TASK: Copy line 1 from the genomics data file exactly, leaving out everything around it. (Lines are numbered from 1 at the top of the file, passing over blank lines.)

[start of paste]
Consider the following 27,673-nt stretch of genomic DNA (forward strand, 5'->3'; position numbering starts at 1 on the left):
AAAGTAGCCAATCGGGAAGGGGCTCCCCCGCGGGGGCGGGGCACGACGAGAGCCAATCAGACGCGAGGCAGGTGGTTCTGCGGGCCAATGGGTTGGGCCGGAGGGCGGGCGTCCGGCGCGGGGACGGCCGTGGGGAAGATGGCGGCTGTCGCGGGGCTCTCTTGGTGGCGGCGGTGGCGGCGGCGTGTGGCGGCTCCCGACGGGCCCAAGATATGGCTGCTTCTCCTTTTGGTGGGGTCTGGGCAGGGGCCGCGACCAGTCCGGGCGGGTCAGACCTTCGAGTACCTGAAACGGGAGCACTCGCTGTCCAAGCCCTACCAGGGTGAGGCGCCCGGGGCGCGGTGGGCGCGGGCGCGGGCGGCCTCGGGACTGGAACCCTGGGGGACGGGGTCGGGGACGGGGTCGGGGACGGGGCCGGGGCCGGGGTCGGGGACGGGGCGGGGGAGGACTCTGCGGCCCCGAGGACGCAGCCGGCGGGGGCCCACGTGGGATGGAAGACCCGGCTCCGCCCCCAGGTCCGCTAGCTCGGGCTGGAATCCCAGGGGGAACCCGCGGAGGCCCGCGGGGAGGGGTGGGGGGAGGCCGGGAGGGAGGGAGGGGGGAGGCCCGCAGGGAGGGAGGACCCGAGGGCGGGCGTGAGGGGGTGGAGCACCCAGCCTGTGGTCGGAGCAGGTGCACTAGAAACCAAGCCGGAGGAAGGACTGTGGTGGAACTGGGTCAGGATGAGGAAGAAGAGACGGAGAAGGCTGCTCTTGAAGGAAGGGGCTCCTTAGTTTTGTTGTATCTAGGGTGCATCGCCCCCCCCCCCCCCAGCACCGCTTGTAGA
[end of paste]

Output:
Consider the following 27,673-nt stretch of genomic DNA (forward strand, 5'->3'; position numbering starts at 1 on the left):